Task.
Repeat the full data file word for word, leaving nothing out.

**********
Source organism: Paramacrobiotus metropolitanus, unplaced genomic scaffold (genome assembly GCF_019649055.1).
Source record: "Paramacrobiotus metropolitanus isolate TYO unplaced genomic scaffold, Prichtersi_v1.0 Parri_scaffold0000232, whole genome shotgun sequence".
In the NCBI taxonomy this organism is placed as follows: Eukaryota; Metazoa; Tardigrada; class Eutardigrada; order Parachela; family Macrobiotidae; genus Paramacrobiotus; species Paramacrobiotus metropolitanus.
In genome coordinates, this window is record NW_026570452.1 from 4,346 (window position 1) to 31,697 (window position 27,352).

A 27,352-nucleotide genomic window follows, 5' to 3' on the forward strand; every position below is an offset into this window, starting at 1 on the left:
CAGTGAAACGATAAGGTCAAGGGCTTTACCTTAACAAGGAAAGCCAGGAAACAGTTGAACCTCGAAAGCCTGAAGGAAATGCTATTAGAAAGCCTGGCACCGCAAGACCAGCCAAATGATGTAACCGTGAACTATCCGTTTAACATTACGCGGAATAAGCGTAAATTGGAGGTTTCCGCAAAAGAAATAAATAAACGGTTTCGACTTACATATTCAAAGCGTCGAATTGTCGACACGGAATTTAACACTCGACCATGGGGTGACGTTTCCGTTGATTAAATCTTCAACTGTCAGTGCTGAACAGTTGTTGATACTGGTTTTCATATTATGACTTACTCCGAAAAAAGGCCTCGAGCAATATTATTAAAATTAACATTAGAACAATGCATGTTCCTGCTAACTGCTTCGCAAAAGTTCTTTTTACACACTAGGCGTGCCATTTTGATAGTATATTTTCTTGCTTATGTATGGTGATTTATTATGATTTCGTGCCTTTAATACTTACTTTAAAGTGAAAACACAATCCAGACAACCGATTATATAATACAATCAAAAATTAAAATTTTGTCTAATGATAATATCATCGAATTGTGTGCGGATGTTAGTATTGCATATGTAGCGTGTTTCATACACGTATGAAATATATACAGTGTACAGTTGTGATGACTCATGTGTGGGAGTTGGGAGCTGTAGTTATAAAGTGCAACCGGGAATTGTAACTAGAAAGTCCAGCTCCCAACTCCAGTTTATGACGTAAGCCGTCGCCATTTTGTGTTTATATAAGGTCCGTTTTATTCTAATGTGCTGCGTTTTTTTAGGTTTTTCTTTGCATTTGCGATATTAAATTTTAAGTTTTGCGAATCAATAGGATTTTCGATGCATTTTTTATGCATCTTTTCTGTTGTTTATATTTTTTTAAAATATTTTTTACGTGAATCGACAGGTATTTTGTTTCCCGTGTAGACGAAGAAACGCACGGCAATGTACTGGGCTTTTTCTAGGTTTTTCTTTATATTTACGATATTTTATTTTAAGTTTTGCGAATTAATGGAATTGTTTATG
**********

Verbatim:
Source organism: Paramacrobiotus metropolitanus, unplaced genomic scaffold (genome assembly GCF_019649055.1).
Source record: "Paramacrobiotus metropolitanus isolate TYO unplaced genomic scaffold, Prichtersi_v1.0 Parri_scaffold0000232, whole genome shotgun sequence".
In the NCBI taxonomy this organism is placed as follows: Eukaryota; Metazoa; Tardigrada; class Eutardigrada; order Parachela; family Macrobiotidae; genus Paramacrobiotus; species Paramacrobiotus metropolitanus.
In genome coordinates, this window is record NW_026570452.1 from 4,346 (window position 1) to 31,697 (window position 27,352).

A 27,352-nucleotide genomic window follows, 5' to 3' on the forward strand; every position below is an offset into this window, starting at 1 on the left:
CAGTGAAACGATAAGGTCAAGGGCTTTACCTTAACAAGGAAAGCCAGGAAACAGTTGAACCTCGAAAGCCTGAAGGAAATGCTATTAGAAAGCCTGGCACCGCAAGACCAGCCAAATGATGTAACCGTGAACTATCCGTTTAACATTACGCGGAATAAGCGTAAATTGGAGGTTTCCGCAAAAGAAATAAATAAACGGTTTCGACTTACATATTCAAAGCGTCGAATTGTCGACACGGAATTTAACACTCGACCATGGGGTGACGTTTCCGTTGATTAAATCTTCAACTGTCAGTGCTGAACAGTTGTTGATACTGGTTTTCATATTATGACTTACTCCGAAAAAAGGCCTCGAGCAATATTATTAAAATTAACATTAGAACAATGCATGTTCCTGCTAACTGCTTCGCAAAAGTTCTTTTTACACACTAGGCGTGCCATTTTGATAGTATATTTTCTTGCTTATGTATGGTGATTTATTATGATTTCGTGCCTTTAATACTTACTTTAAAGTGAAAACACAATCCAGACAACCGATTATATAATACAATCAAAAATTAAAATTTTGTCTAATGATAATATCATCGAATTGTGTGCGGATGTTAGTATTGCATATGTAGCGTGTTTCATACACGTATGAAATATATACAGTGTACAGTTGTGATGACTCATGTGTGGGAGTTGGGAGCTGTAGTTATAAAGTGCAACCGGGAATTGTAACTAGAAAGTCCAGCTCCCAACTCCAGTTTATGACGTAAGCCGTCGCCATTTTGTGTTTATATAAGGTCCGTTTTATTCTAATGTGCTGCGTTTTTTTAGGTTTTTCTTTGCATTTGCGATATTAAATTTTAAGTTTTGCGAATCAATAGGATTTTCGATGCATTTTTTATGCATCTTTTCTGTTGTTTATATTTTTTTAAAATATTTTTTACGTGAATCGACAGGTATTTTGTTTCCCGTGTAGACGAAGAAACGCACGGCAATGTACTGGGCTTTTTCTAGGTTTTTCTTTATATTTACGATATTTTATTTTAAGTTTTGCGAATTAATGGAATTGTTTATG